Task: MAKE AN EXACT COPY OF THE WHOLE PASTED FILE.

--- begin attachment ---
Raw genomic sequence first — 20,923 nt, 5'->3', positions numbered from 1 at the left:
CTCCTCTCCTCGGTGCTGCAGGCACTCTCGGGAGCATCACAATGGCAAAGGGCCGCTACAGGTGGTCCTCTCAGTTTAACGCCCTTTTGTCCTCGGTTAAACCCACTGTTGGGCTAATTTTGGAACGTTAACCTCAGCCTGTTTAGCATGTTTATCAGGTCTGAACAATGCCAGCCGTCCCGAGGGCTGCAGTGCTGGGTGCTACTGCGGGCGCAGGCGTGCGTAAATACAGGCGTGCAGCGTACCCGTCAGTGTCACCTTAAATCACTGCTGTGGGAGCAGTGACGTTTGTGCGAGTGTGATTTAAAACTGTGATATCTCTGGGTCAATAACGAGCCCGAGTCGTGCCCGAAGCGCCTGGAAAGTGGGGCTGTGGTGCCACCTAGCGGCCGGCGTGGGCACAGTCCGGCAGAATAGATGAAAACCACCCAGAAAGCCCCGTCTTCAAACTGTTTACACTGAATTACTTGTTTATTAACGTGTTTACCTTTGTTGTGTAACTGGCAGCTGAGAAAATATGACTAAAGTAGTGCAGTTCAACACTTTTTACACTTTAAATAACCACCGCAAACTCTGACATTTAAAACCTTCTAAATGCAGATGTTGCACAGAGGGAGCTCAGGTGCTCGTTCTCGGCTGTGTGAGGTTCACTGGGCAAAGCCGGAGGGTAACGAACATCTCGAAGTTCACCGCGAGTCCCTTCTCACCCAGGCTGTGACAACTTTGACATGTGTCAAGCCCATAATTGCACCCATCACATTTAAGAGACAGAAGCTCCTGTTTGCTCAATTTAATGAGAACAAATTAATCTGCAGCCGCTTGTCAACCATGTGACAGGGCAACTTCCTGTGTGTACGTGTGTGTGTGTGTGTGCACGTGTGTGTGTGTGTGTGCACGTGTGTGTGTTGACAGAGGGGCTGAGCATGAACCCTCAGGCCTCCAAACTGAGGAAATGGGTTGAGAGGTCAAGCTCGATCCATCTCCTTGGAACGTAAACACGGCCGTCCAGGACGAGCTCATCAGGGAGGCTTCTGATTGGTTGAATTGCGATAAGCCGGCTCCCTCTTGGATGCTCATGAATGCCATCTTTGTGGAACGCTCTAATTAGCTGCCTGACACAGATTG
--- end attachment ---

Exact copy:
Raw genomic sequence first — 20,923 nt, 5'->3', positions numbered from 1 at the left:
CTCCTCTCCTCGGTGCTGCAGGCACTCTCGGGAGCATCACAATGGCAAAGGGCCGCTACAGGTGGTCCTCTCAGTTTAACGCCCTTTTGTCCTCGGTTAAACCCACTGTTGGGCTAATTTTGGAACGTTAACCTCAGCCTGTTTAGCATGTTTATCAGGTCTGAACAATGCCAGCCGTCCCGAGGGCTGCAGTGCTGGGTGCTACTGCGGGCGCAGGCGTGCGTAAATACAGGCGTGCAGCGTACCCGTCAGTGTCACCTTAAATCACTGCTGTGGGAGCAGTGACGTTTGTGCGAGTGTGATTTAAAACTGTGATATCTCTGGGTCAATAACGAGCCCGAGTCGTGCCCGAAGCGCCTGGAAAGTGGGGCTGTGGTGCCACCTAGCGGCCGGCGTGGGCACAGTCCGGCAGAATAGATGAAAACCACCCAGAAAGCCCCGTCTTCAAACTGTTTACACTGAATTACTTGTTTATTAACGTGTTTACCTTTGTTGTGTAACTGGCAGCTGAGAAAATATGACTAAAGTAGTGCAGTTCAACACTTTTTACACTTTAAATAACCACCGCAAACTCTGACATTTAAAACCTTCTAAATGCAGATGTTGCACAGAGGGAGCTCAGGTGCTCGTTCTCGGCTGTGTGAGGTTCACTGGGCAAAGCCGGAGGGTAACGAACATCTCGAAGTTCACCGCGAGTCCCTTCTCACCCAGGCTGTGACAACTTTGACATGTGTCAAGCCCATAATTGCACCCATCACATTTAAGAGACAGAAGCTCCTGTTTGCTCAATTTAATGAGAACAAATTAATCTGCAGCCGCTTGTCAACCATGTGACAGGGCAACTTCCTGTGTGTACGTGTGTGTGTGTGTGTGCACGTGTGTGTGTGTGTGTGCACGTGTGTGTGTTGACAGAGGGGCTGAGCATGAACCCTCAGGCCTCCAAACTGAGGAAATGGGTTGAGAGGTCAAGCTCGATCCATCTCCTTGGAACGTAAACACGGCCGTCCAGGACGAGCTCATCAGGGAGGCTTCTGATTGGTTGAATTGCGATAAGCCGGCTCCCTCTTGGATGCTCATGAATGCCATCTTTGTGGAACGCTCTAATTAGCTGCCTGACACAGATTG